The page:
During the 2016 presidential primary season, prominent Republican donors such as Paul Singer, Ken Griffin, Joe Ricketts, and Stephen Schwarzman contributed substantial sums to various GOP candidates who were not Donald Trump. Their aim was to thwart Trump’s ascent and prevent him from securing the nomination.
However, their efforts ultimately failed. Trump not only clinched the Republican nomination but also defied expectations by defeating the Democratic candidate, Hillary Clinton, in the general election.
In the current election cycle, donors like Singer and his counterparts initially provided financial support to Trump’s primary opponents, although the funding levels were not as substantial as in 2016. Nevertheless, they have ceased their financial backing for Trump’s rivals, as they now perceive him as the frontrunner for the 2024 Republican nomination.
“It’s becoming clear the cavalry’s not coming,” Ken Spain, a longtime GOP strategist who advises the business interests about Washington, told The Wall Street Journal. “The donor community has come to recognize the strength of Trump and the difficulty in dislodging a major part of the base from him. You’re tilting at windmills if you try.”
The WSJ added:
Rob Collins, who co-chairs a super PAC supporting South Carolina Sen. Tim Scott, wrote in a new memo to donors that it was making a move that “would be obvious in the business world” by canceling much of its planned advertising this fall.
“This electorate is locked up,” he wrote, according to a copy of the document reviewed by The Wall Street Journal, adding that Republicans who oppose Trump would be “wasting money” until the GOP field thins.
Furthermore, Trump’s fundraising prowess is noteworthy. The Wall Street Journal (WSJ) reported that Trump’s campaign collected approximately $25 million between July 1 and Sept. 30, largely fueled by small donors. In comparison, the next-highest fundraiser, DeSantis, raised $11 million during the same period. While individual donors can contribute a maximum of $3,300 to various candidates during the primaries, affluent donors can channel millions into super PACs aligned with specific candidates.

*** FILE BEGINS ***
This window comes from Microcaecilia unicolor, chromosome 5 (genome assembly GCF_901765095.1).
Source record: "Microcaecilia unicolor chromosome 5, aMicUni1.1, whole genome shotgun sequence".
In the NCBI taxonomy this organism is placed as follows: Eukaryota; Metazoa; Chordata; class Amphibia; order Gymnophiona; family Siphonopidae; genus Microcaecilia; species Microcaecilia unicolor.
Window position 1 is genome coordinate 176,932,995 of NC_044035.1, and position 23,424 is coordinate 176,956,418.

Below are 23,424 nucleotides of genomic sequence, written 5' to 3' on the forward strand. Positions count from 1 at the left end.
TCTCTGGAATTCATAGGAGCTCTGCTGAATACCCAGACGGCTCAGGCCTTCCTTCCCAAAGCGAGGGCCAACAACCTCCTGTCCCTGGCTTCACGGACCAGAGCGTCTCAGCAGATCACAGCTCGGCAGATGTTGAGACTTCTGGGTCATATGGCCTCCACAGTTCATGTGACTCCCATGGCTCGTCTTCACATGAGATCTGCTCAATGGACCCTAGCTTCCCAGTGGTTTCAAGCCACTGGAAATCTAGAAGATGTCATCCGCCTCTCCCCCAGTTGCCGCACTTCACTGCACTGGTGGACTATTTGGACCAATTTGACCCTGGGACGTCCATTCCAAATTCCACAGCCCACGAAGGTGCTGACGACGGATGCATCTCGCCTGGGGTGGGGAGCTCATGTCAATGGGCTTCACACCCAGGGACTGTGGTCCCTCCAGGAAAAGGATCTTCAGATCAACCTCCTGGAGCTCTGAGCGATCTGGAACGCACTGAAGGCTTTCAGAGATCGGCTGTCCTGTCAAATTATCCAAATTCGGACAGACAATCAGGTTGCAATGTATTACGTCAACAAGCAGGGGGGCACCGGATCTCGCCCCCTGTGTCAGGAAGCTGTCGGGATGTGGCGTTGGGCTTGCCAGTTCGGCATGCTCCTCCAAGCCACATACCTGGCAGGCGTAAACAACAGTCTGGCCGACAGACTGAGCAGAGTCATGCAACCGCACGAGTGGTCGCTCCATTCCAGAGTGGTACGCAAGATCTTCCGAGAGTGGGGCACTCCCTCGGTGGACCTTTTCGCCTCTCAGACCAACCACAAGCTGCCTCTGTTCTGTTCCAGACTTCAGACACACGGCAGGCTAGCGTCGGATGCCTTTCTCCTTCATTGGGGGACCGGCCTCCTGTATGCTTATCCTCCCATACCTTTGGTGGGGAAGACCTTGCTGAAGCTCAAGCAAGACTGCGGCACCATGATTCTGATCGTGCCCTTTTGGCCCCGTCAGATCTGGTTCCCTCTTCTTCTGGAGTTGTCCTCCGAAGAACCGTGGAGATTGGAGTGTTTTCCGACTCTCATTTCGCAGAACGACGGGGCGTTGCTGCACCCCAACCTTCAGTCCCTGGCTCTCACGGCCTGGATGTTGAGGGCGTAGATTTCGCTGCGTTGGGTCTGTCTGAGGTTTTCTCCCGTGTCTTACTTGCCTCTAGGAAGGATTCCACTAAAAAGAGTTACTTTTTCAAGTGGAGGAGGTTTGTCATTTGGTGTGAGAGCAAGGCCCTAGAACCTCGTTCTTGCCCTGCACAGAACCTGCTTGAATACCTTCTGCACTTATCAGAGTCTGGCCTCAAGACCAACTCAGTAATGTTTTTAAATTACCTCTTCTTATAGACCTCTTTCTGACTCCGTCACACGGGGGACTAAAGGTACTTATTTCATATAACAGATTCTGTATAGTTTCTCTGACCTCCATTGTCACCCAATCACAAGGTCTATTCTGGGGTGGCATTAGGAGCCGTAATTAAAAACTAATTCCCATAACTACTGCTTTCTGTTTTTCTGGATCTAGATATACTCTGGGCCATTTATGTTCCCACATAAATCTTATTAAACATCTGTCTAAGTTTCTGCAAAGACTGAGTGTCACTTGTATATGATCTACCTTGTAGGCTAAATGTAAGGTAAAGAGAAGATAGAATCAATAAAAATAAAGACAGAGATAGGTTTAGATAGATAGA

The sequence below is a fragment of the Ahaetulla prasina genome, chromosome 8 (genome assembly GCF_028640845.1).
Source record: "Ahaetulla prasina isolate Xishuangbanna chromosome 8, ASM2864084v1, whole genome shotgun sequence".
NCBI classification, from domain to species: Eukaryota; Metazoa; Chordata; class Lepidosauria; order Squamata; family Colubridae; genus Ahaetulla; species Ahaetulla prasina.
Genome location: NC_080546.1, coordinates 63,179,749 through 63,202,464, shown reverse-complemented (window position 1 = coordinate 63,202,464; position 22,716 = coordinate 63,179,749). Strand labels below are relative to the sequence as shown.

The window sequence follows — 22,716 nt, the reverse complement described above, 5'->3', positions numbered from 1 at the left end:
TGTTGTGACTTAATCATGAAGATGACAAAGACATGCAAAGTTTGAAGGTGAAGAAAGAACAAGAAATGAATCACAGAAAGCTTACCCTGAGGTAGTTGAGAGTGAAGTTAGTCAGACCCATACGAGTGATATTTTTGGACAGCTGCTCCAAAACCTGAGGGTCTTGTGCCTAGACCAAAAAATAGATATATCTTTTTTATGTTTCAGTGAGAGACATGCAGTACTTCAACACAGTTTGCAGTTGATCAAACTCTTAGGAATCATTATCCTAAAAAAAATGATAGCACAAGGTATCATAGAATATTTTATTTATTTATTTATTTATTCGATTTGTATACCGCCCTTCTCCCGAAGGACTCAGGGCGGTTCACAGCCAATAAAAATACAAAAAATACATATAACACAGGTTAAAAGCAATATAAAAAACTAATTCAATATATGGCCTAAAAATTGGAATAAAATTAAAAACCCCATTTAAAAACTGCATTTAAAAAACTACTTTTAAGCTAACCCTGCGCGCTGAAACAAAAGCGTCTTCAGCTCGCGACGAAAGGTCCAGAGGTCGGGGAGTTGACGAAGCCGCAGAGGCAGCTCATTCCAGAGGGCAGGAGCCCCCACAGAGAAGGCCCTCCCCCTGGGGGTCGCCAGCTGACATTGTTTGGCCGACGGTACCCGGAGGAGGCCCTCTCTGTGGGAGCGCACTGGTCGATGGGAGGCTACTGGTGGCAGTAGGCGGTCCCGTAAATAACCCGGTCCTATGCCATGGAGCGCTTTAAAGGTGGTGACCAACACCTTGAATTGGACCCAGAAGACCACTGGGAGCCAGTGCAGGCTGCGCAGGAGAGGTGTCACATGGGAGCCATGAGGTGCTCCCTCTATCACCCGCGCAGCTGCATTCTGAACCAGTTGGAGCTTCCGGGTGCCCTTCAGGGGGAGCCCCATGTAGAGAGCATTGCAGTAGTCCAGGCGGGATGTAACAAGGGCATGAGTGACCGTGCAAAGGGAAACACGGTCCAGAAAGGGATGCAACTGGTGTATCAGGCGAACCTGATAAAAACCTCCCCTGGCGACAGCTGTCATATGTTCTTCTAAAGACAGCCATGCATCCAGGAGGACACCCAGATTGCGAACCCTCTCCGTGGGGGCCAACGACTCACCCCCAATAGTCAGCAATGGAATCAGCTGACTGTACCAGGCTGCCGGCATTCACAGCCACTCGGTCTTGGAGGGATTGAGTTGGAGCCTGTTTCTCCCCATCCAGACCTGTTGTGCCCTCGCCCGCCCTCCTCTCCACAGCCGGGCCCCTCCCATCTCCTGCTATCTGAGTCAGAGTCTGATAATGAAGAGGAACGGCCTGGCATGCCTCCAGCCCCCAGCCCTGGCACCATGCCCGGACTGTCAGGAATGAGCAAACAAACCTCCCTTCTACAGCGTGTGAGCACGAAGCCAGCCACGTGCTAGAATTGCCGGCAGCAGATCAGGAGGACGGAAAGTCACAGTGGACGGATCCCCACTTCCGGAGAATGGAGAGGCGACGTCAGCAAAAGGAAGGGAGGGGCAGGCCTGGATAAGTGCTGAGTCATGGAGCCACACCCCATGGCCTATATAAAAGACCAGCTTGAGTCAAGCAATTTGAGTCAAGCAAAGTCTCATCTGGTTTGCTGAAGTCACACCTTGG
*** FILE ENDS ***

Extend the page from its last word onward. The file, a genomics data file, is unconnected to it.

The WSJ also quoted an anonymous source closely connected with several financial industry donors, who predicted that major Republican donors might largely abstain from the presidential race and instead redirect their resources toward regaining control of the U.S. Senate. Another source indicated that prominent GOP donors, while frustrated with Trump’s strong performance, have come to terms with the likelihood of his nomination as the party’s candidate.
However, it’s worth noting that not all major GOP donors are staying on the sidelines. For example, one of the party’s most prolific and generous contributors, Richard Hihlein, a Wisconsin-based shipping magnate, and his wife Elizabeth, allocated $2 million to a super PAC aligned with Ron DeSantis earlier this year.
“Billionaire Oracle co-founder Larry Ellison has said he is all-in on a Scott campaign, and he donated $30 million to a Scott super PAC ahead of the midterm elections. Robert Bigelow, a Las Vegas hotel and aerospace entrepreneur, gave $20 million in March to DeSantis’s super PAC,” the WSJ added.
Several significant GOP donors, including Singer’s network and the influential Koch family, might unite behind a frontrunner in Iowa, as indicated by the report. In such a scenario, they would channel substantial funds into that candidate’s campaign, especially during the Super Tuesday primaries.
But that said, “The aides who have discussed such a scenario acknowledge it is unlikely to come to pass—and probably wouldn’t work anyway,” the WSJ reported.
Trump is not only surpassing all GOP competitors but is also rapidly closing in on President Joe Biden, and in several recent polls, he’s even overtaking the incumbent president.
A prominent pollster, often considered one of the nation’s best, has recently predicted a potential “electoral landslide” for Trump in the upcoming election, as President Joe Biden’s approval ratings decline, and the impact of “Bidenomics” continues to affect everyday Americans’ incomes.
In an interview with radio host Michael Patrick Leahy for The Tennessee Star report, pollster John McLaughlin delved into the significance of current state and national polling, the key polls to monitor, and how to interpret the latest polling data as it emerges in the coming months. He pointed out that electorally, Trump might be headed for a resounding victory over Biden in the upcoming election.